I love the new Filter Stephen Conroy site – it is so clear in identifying the problems with the filter and in issuing a call to action for Victorian voters at the next election – put Stephen Conroy last on your Senate ballot papers.
I’m keen to put up a similar site aimed at people who very much want their own family’s internet access to be filtered and who have bought into the idea that Conroy’s filter is going to be the easiest way to do it (and that it will work). It needs to demonstrate in a friendly manner why the mandatory filter is such a bad idea and how alternatives that are voluntary but perhaps government subsidised/regulated could work so much better.
Any bright ideas on exactly what the site should cover? Any volunteers to help me out with the copy-writing side of things?
Categories: culture wars, technology
Would it be possible to find some genuine, less interested research on problems children face online? For example, peer-to-peer bullying, targeted marketing, as well as the bugbear of exposure to unwanted or frightening material? And evidence-based responses? It would be genuinely useful, even outside this campaign, to have a feminist, open-minded resource about children and the Internet at various ages.
I actually think (not in an evidenced way, I’m extrapolating from my own childhood) that the way that many children are most likely to be exposed to distressing material on the ‘net is as part of bullying by their peers, and that another possible scenario is going to be as part of abuse by an adult or teen. Most of my peers as a child who saw unwanted pornography as a child were shown it by an older relative in (what I now recognise as) an abusive way, and as teens unwanted pornography was shown by peers as part of bullying.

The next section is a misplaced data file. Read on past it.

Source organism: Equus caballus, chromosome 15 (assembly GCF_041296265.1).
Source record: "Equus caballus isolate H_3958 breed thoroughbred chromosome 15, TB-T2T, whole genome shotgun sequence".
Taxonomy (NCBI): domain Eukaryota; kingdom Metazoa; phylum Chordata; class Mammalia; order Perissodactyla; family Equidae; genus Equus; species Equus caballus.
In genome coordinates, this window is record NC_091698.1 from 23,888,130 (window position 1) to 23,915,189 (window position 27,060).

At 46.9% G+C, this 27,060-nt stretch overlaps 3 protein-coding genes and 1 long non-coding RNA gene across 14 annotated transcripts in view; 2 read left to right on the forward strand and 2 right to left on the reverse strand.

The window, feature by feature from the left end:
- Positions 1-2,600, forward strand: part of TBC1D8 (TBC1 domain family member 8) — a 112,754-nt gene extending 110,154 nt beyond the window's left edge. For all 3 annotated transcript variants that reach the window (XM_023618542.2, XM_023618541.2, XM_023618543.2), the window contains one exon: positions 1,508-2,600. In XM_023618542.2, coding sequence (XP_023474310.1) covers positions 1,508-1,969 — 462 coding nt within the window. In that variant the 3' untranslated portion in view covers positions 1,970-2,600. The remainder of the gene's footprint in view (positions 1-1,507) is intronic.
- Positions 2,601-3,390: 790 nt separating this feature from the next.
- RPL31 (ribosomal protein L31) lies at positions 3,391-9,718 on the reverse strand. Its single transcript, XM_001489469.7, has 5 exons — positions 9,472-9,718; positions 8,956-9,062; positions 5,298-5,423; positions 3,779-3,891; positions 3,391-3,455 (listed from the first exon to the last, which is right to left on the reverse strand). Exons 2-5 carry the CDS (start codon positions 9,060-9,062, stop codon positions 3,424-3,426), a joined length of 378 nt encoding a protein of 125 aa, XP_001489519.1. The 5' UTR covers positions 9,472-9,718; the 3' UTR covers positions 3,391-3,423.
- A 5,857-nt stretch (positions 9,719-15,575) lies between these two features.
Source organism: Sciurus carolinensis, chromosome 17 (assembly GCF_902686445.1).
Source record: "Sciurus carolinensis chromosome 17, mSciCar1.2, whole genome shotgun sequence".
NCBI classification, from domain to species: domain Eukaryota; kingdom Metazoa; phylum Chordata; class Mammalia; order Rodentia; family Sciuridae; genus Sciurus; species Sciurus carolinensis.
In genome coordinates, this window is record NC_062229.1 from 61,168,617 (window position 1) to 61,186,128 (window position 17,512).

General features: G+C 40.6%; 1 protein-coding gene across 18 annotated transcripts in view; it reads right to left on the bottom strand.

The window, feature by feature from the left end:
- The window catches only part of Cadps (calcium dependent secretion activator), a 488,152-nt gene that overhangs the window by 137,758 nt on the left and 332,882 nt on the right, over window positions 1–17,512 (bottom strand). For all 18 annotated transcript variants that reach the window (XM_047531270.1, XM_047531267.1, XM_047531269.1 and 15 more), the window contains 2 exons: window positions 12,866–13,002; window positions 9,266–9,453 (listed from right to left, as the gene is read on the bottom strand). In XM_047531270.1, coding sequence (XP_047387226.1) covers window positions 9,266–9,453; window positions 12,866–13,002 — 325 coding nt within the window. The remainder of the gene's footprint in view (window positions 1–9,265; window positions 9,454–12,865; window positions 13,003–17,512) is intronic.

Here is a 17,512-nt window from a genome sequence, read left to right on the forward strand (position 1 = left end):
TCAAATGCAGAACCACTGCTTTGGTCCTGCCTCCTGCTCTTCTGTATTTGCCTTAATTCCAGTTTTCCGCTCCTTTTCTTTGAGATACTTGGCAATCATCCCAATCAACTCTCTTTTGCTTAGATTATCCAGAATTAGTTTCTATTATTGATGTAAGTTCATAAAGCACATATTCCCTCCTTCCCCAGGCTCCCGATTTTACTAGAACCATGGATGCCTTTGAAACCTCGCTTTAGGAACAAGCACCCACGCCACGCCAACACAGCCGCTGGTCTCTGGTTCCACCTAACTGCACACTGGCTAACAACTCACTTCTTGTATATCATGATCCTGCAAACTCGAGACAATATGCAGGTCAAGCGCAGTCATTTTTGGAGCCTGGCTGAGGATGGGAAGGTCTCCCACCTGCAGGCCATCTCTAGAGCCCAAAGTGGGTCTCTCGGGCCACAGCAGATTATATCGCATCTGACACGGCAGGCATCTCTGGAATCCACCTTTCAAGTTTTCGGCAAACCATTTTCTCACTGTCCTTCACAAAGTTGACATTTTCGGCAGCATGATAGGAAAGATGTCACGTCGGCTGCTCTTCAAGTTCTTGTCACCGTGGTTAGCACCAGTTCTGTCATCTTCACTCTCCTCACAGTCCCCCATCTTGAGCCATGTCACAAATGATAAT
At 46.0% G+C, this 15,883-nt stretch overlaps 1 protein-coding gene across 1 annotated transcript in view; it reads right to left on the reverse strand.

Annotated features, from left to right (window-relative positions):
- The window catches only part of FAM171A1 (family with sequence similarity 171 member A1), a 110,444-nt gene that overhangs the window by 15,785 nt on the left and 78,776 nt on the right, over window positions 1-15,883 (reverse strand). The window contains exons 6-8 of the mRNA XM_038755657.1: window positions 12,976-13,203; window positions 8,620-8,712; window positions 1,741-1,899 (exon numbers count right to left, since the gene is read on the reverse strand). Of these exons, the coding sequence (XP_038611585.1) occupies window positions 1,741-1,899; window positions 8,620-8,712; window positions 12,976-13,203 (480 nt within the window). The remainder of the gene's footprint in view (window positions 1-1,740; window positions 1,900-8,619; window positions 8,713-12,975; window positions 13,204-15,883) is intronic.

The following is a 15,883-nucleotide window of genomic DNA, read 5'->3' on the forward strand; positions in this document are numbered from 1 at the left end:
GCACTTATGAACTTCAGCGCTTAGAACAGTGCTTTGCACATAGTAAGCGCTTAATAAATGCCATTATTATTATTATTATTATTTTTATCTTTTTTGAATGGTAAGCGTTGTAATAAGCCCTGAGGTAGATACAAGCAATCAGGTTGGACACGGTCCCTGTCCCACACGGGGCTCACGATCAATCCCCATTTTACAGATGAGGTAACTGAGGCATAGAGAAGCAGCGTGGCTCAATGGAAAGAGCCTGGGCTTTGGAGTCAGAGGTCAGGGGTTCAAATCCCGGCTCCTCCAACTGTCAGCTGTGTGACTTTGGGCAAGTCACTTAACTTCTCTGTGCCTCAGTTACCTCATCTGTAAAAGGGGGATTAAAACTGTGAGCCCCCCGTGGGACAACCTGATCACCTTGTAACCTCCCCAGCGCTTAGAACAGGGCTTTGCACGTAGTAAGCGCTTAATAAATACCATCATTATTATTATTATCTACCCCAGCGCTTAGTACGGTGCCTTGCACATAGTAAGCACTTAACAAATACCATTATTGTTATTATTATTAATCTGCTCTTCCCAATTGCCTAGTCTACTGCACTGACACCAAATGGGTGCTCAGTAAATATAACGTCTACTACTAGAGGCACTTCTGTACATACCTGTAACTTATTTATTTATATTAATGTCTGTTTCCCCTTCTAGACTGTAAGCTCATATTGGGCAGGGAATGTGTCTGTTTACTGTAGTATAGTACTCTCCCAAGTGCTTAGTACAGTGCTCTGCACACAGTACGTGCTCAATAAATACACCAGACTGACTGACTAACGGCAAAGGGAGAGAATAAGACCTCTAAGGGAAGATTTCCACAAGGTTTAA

Excellent points. Perhaps a more general anti-cyberbullying and anti-cyber-abuse site with a specific section dedicated to the shortcomings of the proposed mandatory filter would be a better way to go.
In terms of other things your site might cover, I suppose that you could have three lists:
* current proposal, what it will filter, what it won’t filter, non-filtering disadvantages (ie speed, privacy)
* original proposal, what it would have filtered, what it wouldn’t have filtered, non-filtering disadvantages
* optional filtering tools, what they would filter, what they wouldn’t, advantages and disadvantages
I think a really hard group to reach with this argument, or probably many nuanced argument about children and the Internet, are parents who do not recognise the right to privacy of their child at any age, because the argument that their teen might want to, say, read about or discuss their emerging sexuality online prior to or instead of discussing it with a parent is abhorrent to them.
I’d be very very happy to help develop a more general anti-cyberbullying and anti-cyber-abuse resource site grounded in respect for children’s developing autonomy and privacy. To the extent that I can as as someone who is not professionally educated in working with children, anyway.
Doing filter software reviews would probably be one thing such a site could have.
I think while it is right for the site to take such parents into consideration and not actively antagonise them or fuel their existing antagonism further, I’m not sure that actually trying to persuade them is a feasible goal per se.
The more I think of it, the more a general site grounded in respect for children’s autonomy and privacy appeals to me – it’s much more of a meaningful ongoing resource than just a site set up against the filter for this election could ever be.
I suppose, re reaching or not antagonising that group, that modelling and discussing relationships between parents and children that is neither “bah children can cope with anything, and child abuse is rare/non-existent” nor “I am a paladin of righteousness protecting the children behind high walls” isn’t useless.
Any volunteers to help me out with the copy-writing side of things?
Feel free to sling me tasks, TT!